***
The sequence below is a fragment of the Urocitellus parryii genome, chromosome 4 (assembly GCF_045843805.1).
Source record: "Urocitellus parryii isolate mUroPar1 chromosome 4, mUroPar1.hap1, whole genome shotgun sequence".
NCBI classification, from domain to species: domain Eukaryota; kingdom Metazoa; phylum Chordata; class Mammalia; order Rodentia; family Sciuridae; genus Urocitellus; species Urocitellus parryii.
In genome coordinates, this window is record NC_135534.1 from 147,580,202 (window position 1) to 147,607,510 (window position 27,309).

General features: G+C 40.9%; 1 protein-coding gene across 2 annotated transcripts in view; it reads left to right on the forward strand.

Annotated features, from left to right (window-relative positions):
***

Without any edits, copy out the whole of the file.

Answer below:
The sequence below is a fragment of the Urocitellus parryii genome, chromosome 4 (assembly GCF_045843805.1).
Source record: "Urocitellus parryii isolate mUroPar1 chromosome 4, mUroPar1.hap1, whole genome shotgun sequence".
NCBI classification, from domain to species: domain Eukaryota; kingdom Metazoa; phylum Chordata; class Mammalia; order Rodentia; family Sciuridae; genus Urocitellus; species Urocitellus parryii.
In genome coordinates, this window is record NC_135534.1 from 147,580,202 (window position 1) to 147,607,510 (window position 27,309).

General features: G+C 40.9%; 1 protein-coding gene across 2 annotated transcripts in view; it reads left to right on the forward strand.

Annotated features, from left to right (window-relative positions):